This past April, a star-studded concert was announced to celebrate Broadway composer Stephen Sondheim's 90th birthday. The lineup included Meryl Streep, Mandy Patinkin, Audra McDonald and Bernadette Peters. It did not include actress and singer Linda Lavin.
So, she went online, writing: "This is very exciting!! I'm wondering if you'd like me to sing 'The Boy From…" from 'The Mad Show'?' It's Linda Lavin."
"In that moment, what I really wanted to say was: 'Why the hell am I not on that show?'" Lavin told correspondent Mo Rocca. "So, I tried to say it in a more gracious way. And they called!"
Lavin ended up singing a comedic Sondheim number she first sang back in 1966.
Rocca asked, "Let's just put it this way: you're willing to advocate for yourself?"
"I'm willing to advocate for myself, absolutely,' Lavin replied. "Sometimes people don't think of you. They don't know you're here. I'm still here! They don't know you're alive! You gotta let 'em know, gotta let 'em know."
She's alive, all right. It's been 35 years since Lavin ended her run as TV's "Alice."
And she's been hustling ever since, starring on Broadway, where she won a Tony (for "Broadway Bound"), and on shows like "Mom."
Once the pandemic set in, she began doing weekly concerts from her Manhattan living room, with pianist Billy Stritch.
And she's even released a new album, "Love Notes." She said, "I've worked more in these 2½ months than I have in 2½ years. I'm not making that up."
Growing up in Portland, Maine, music was always a part of Lavin's life. Her mother, Lucille, sang opera: "She sang on the radio and early television. She sang with George Gershwin. But in those years, doctors would say to women who were career women, 'If you want to have a baby, you have to give up your career.' And that's what my generation comes from, those women."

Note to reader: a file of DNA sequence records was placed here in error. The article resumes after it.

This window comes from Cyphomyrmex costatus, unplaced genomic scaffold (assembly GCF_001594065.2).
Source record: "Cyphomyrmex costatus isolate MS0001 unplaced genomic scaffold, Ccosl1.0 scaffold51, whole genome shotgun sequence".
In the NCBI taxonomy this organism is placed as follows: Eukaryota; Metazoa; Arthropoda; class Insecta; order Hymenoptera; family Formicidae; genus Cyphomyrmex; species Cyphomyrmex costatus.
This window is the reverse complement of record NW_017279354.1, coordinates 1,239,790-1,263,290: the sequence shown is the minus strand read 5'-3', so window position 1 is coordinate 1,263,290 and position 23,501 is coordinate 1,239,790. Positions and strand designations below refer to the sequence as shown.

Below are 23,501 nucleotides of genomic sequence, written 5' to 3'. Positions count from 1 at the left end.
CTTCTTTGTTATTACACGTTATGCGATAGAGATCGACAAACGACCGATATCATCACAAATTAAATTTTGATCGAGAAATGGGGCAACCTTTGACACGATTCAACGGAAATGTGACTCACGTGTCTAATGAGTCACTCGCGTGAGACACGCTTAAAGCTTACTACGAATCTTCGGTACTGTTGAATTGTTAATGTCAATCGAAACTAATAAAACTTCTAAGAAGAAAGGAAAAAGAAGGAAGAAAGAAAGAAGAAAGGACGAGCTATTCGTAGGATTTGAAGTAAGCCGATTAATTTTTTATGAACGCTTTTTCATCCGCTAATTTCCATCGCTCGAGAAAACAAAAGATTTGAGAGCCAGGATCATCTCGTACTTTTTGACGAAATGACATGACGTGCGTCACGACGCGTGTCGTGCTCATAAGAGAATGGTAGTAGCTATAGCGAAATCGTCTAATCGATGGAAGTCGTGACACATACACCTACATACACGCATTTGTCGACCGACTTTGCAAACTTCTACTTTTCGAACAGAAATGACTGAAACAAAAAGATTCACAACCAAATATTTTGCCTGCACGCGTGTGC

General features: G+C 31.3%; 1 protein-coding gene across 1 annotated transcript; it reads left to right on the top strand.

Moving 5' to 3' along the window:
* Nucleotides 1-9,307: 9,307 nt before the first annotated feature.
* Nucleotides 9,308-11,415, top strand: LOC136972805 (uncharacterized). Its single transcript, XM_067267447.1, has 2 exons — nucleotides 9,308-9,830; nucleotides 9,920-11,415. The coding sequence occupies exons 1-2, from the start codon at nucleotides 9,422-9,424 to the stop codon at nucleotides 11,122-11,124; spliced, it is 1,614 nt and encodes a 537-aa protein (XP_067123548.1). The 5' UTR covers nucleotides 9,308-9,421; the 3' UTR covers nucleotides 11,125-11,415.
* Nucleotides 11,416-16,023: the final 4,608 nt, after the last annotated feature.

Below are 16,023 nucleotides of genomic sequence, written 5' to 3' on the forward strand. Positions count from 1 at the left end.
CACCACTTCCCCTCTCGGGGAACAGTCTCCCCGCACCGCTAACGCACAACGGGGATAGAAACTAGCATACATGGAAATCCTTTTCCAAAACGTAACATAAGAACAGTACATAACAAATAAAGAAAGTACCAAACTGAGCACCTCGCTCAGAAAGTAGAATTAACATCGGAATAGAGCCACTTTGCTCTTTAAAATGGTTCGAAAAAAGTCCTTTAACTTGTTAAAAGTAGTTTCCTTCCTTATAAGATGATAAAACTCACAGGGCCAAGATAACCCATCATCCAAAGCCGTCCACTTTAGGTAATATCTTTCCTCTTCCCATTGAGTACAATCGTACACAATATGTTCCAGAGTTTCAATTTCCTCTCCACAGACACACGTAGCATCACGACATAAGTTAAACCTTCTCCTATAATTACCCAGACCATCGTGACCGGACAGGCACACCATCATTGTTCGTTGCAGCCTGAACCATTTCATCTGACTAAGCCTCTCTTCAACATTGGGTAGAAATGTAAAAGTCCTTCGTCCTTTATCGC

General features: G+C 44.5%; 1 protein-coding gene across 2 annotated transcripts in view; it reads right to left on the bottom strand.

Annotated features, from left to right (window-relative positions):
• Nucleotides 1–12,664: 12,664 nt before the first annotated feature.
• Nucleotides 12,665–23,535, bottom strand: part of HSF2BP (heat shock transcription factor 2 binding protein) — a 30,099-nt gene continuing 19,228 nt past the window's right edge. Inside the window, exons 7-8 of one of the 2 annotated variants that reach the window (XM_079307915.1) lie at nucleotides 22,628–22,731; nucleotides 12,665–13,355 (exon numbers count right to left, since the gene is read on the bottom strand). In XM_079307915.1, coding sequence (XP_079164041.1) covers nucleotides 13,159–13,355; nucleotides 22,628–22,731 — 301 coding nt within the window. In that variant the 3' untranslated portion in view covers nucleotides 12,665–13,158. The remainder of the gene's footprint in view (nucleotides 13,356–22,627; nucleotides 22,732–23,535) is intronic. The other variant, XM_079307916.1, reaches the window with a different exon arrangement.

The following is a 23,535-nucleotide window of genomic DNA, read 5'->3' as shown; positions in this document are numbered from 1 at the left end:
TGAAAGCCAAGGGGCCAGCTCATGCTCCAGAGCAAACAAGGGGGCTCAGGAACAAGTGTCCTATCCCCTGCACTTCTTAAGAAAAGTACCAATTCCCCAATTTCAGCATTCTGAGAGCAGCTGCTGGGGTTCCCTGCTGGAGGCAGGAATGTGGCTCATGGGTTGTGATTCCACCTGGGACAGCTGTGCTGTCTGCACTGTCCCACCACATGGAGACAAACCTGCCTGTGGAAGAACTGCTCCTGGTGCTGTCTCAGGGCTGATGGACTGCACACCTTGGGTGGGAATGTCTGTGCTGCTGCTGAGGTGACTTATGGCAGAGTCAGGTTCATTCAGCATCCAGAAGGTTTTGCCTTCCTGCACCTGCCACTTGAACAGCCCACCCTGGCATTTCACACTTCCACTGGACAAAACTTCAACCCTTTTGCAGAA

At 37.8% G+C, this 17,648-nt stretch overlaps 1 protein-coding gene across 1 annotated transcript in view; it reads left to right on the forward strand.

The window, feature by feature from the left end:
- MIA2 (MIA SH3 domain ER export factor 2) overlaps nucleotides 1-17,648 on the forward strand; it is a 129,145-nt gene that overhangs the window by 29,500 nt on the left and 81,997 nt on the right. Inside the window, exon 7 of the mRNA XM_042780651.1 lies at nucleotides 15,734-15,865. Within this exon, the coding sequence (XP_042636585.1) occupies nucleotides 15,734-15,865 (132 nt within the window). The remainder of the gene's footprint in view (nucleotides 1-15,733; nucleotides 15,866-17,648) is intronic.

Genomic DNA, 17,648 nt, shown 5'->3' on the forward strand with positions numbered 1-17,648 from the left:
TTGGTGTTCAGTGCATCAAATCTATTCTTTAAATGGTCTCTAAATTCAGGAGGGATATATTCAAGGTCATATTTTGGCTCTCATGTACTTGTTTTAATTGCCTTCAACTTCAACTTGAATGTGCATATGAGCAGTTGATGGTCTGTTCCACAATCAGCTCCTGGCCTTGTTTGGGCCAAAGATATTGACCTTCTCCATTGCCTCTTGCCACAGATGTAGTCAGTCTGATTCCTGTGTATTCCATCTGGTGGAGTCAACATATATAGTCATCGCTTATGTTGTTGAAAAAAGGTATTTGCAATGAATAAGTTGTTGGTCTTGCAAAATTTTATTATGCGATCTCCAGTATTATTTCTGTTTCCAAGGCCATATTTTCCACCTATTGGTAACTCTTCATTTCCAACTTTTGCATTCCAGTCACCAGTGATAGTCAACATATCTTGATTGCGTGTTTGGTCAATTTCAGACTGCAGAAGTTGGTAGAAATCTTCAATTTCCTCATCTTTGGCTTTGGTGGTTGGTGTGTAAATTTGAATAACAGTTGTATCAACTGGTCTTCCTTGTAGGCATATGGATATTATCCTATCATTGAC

"Did your mother give up her career when she was expecting you?" Rocca asked.
Lavin said her mother always encouraged her to sing: "My mother also tells the story that I stood up – I hadn't spoken yet – and that one night there was company. And I stood up in my crib and sang 'God Bless America.'"
For her seventh birthday, she and her girlfriends made a fateful trip to the movies, to the film "Cover Girl," starring Rita Hayworth and Gene Kelly. "And I remember it as if it were yesterday," she said. "Rita Hayworth came down a ramp. She was floating in all chiffon. And I knew right then that that's who I wanted to be and what I wanted to do."
As a concession to her parents, she went to college (William & Mary). Right after graduation, she moved to New York, where she went right to work at Bloomingdales, in the handkerchief department. "The least-visited department,' she said. "Lived on a dollar a day. I'm not making that up!"
Lavin found work in plays and musicals, and in 1973 she headed West, and eventually to sitcom stardom.
For nine seasons, Lavin played single mother Alice Hyatt, hoping to make it as a singer, but getting by as a waitress at a Phoenix diner.
"And working for equal pay, equal rights," Lavin said. "She politicized me. The role had a huge effect on me."
WEB EXTRA VIDEO: Linda Lavin on her politicization thanks to "Alice":
Lavin soon became an unofficial spokesperson for single working moms: "And I decided the best way to do it was to wear my Alice uniform and just show up as Alice, 'cause people knew who she was, and they knew what she stood for."
You can stream Linda Lavin's "Love Notes" by clicking on the embed below (Free Spotify registration required to hear the tracks in full):
Linda Lavin is 82 now. When she's not working, she's spending time with her dog Mickey and her husband, artist and musician Steve Bakunas. The couple met in 1999.
"Surprised the hell outta me," Lavin said.
Because? "I had no interest in another romance or marriage. I didn't think I was very good at relationships. And I found out that it takes work, and I'm willing to do the work, and so is he.
"Somebody said to me: 'Wear life like a loose garment, Linda. Lighten up!" she laughed.
Bakunas was in Costa Rica when the pandemic started, so for months the two have been Facetiming nightly.
But, can we just get back to "Alice" for a minute? Lavin sang the show's theme song (one of this correspondent's all-time favorites), and with different endings. "Every season we tried a different way with it, you know?" she said.
Rocca asked, "I've always wanted to know: Do you prefer 'Bah-bah-buh-bah-bom' or 'Suuu-weet'? I've always wanted to know which side you land on?"
"I've never thought –" she laughed. "OK, then I'll say I prefer 'Bah-bah-buh-bah-bom'"
For more info:
- Follow Linda Lavin on Twitter and Instagram
- "Love Notes" by Linda Lavin (Club 44), available via CD (Amazon, Barnes & Noble), Digital Download (Amazon, Google Play, iTunes), and Streaming (Spotify)
- "Yvette Slosch, Agent" (YouTube Playlist)
- Club 44 Records
- Billy Stritch
Story produced by Jay Kernis. Editor: Joe Frandino.